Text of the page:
"I'll be there for you": Friendships and the pressures of work

It is argued in an article by Daniel Allen of The Times that workplaces where the staff become more than colleagues will increasingly have a competitive advantage over their less cohesive rivals.

The article - Friends benefit firms - goes on to consider why this is the case. The main reasons offered are that strong friendships allow employees the best defence against the changing nature of work, i.e. the need to be more 'flexible' or be capable of 'multi-tasking'. A further point suggests a workplace where friendships flourish, employees are more likely to be collaborative by sharing their knowledge and expertise.

A good and interesting article, but I'm not convinced that any organization would encourage friendships to flourish in the workplace without wanting something quite specific back in return, i.e. more effort, etc. I can't help feeling first of all that managers can't engineer friendships. The second point is that employees are likely to be very cynical of any attempts to pair them off with colleagues. And third, if there comes a point where a manager needs to drive a wedge between 'friends', i.e. make one redundant or discipline them, etc. then you are going to seriously upset a minimum of two members of staff.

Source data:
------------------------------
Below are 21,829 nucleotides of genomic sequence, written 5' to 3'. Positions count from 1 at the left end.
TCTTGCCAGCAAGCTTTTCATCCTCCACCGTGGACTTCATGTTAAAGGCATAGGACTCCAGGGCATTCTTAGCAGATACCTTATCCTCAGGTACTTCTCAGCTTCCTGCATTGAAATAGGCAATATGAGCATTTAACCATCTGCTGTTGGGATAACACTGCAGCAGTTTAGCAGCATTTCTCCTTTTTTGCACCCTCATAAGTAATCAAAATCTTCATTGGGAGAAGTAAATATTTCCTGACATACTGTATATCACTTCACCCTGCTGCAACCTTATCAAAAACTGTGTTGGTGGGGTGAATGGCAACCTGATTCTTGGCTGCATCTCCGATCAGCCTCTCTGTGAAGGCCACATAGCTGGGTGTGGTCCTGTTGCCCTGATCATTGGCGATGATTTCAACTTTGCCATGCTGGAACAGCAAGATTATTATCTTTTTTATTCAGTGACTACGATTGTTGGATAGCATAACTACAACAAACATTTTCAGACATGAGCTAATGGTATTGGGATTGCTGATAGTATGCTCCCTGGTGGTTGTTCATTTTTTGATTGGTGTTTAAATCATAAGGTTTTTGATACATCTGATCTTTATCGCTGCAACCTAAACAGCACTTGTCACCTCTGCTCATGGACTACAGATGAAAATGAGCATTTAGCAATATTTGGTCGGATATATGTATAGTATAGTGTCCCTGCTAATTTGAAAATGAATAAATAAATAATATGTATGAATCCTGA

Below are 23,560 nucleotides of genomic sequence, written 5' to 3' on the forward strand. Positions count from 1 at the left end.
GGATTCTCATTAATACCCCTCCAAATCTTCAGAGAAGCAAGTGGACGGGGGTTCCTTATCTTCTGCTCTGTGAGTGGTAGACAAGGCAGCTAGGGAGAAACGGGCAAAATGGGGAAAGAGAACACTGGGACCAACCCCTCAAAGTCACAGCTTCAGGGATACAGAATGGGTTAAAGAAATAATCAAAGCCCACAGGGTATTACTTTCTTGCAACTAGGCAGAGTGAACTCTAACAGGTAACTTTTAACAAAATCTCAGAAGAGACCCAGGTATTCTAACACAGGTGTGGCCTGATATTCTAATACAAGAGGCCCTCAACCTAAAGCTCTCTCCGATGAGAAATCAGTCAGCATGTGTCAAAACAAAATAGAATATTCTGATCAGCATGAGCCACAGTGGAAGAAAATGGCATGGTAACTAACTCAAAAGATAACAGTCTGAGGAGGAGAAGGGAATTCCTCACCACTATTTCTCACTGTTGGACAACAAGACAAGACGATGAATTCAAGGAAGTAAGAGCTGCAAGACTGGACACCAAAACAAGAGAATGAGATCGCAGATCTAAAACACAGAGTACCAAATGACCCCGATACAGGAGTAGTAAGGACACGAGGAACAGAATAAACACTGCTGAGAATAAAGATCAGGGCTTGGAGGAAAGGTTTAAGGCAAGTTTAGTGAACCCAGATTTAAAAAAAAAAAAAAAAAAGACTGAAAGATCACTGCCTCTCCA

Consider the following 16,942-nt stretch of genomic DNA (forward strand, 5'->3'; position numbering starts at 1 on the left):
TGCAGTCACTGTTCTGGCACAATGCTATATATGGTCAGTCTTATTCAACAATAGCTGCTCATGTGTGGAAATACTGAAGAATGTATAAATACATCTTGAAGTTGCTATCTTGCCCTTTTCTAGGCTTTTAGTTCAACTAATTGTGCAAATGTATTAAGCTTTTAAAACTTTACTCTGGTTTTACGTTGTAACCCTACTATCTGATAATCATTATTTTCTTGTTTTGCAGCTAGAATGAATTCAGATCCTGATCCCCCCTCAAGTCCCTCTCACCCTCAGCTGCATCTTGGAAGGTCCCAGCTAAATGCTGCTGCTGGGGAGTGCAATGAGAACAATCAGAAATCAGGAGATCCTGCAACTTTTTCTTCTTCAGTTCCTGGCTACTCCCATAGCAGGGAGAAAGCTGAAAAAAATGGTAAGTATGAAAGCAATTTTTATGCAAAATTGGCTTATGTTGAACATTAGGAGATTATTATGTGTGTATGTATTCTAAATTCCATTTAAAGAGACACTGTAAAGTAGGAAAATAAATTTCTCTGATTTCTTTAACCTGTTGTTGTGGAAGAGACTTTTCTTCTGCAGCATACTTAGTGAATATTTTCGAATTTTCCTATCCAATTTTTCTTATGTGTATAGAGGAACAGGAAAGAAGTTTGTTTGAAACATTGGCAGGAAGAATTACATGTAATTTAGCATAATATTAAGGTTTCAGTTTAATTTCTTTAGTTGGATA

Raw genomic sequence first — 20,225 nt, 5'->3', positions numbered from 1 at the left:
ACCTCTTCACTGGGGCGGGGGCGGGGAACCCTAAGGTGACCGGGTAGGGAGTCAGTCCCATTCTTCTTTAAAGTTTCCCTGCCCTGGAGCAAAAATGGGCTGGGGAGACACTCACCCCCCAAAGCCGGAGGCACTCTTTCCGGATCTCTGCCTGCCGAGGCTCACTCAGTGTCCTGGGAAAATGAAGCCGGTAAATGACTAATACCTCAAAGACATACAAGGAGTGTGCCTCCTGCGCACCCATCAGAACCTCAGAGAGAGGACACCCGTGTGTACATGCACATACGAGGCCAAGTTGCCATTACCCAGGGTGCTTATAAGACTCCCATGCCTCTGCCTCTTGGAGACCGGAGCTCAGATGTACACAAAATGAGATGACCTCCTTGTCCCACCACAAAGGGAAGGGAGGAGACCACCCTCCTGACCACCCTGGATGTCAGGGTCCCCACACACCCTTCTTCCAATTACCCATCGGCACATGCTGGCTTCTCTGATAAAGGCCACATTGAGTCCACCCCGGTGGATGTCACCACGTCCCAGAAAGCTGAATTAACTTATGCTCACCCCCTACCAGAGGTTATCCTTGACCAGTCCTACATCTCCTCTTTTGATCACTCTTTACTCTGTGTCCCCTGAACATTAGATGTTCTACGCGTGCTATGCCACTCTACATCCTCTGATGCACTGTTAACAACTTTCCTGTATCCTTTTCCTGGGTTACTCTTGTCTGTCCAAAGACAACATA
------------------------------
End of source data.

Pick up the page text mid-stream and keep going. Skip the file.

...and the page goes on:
No comments: